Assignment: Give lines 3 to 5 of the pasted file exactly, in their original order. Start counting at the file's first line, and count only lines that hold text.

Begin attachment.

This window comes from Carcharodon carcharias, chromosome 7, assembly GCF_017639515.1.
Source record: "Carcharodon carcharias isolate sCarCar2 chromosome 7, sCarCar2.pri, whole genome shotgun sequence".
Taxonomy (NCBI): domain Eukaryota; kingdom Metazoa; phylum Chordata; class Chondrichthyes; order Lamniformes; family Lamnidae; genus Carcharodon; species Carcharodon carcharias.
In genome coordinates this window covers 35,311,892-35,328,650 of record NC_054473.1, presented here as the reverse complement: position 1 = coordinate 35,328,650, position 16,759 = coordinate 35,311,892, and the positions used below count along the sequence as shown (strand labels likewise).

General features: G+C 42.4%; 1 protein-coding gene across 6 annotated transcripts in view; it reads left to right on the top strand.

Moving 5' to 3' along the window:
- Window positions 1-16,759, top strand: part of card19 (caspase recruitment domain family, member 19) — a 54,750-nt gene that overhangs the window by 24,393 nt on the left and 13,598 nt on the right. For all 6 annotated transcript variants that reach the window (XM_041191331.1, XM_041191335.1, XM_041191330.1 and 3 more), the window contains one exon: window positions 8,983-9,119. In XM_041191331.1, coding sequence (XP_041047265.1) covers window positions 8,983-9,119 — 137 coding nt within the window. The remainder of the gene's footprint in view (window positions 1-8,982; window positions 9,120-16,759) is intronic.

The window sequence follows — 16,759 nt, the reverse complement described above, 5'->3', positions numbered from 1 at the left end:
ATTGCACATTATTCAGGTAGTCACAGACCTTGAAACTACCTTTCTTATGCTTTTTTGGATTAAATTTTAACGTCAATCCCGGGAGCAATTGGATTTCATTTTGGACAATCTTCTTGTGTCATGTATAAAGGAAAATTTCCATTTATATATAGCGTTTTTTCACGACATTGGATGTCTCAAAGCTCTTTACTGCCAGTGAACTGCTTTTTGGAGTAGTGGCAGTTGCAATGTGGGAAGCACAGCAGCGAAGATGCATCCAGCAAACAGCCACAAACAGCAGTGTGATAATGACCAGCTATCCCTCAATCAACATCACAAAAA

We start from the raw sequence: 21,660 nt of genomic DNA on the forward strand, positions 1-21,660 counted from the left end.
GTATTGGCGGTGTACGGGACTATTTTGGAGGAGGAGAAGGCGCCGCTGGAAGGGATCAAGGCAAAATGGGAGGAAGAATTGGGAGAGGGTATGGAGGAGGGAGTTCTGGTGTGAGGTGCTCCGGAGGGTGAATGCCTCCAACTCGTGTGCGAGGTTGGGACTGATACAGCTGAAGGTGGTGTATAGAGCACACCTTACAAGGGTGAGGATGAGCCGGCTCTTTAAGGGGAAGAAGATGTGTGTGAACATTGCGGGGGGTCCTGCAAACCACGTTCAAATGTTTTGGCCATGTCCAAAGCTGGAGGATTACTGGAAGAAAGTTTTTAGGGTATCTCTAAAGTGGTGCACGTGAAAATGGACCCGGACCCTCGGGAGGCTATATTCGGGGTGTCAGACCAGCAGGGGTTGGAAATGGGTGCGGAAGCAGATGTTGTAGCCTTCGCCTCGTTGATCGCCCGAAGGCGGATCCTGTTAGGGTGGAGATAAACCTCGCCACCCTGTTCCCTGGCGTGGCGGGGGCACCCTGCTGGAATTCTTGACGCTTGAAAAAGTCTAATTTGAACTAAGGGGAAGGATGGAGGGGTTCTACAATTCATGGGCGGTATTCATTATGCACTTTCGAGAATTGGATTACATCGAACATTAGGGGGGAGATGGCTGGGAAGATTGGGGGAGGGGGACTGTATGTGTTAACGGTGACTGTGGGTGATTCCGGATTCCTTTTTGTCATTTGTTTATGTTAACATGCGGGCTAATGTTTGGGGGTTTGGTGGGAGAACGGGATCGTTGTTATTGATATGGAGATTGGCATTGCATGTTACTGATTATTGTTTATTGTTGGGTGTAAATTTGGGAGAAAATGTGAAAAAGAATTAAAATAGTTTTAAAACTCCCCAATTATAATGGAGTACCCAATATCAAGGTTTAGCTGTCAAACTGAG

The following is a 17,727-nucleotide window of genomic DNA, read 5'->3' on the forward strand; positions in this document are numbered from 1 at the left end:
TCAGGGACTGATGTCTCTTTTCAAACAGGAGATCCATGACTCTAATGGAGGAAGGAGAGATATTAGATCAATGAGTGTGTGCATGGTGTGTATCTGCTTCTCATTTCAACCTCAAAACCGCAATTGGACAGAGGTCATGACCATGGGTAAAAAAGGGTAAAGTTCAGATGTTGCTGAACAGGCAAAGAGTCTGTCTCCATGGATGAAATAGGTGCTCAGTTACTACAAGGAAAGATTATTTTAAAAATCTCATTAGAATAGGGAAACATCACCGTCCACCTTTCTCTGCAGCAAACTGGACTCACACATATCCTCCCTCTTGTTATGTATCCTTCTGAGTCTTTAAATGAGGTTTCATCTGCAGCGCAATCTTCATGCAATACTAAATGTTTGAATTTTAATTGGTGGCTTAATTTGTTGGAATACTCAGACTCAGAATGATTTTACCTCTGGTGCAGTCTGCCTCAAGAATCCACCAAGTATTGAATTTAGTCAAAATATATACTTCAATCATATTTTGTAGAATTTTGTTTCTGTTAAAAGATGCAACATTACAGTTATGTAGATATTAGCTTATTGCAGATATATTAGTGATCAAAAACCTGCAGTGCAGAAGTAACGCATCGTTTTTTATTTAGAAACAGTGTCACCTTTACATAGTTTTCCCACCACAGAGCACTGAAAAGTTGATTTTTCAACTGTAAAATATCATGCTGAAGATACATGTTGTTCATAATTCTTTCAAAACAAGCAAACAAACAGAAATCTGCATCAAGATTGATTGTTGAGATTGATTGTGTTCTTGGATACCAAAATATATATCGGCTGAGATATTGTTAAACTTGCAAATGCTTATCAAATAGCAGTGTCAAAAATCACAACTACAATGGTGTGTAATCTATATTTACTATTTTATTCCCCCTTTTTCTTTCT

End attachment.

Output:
Taxonomy (NCBI): domain Eukaryota; kingdom Metazoa; phylum Chordata; class Chondrichthyes; order Lamniformes; family Lamnidae; genus Carcharodon; species Carcharodon carcharias.
In genome coordinates this window covers 35,311,892-35,328,650 of record NC_054473.1, presented here as the reverse complement: position 1 = coordinate 35,328,650, position 16,759 = coordinate 35,311,892, and the positions used below count along the sequence as shown (strand labels likewise).

General features: G+C 42.4%; 1 protein-coding gene across 6 annotated transcripts in view; it reads left to right on the top strand.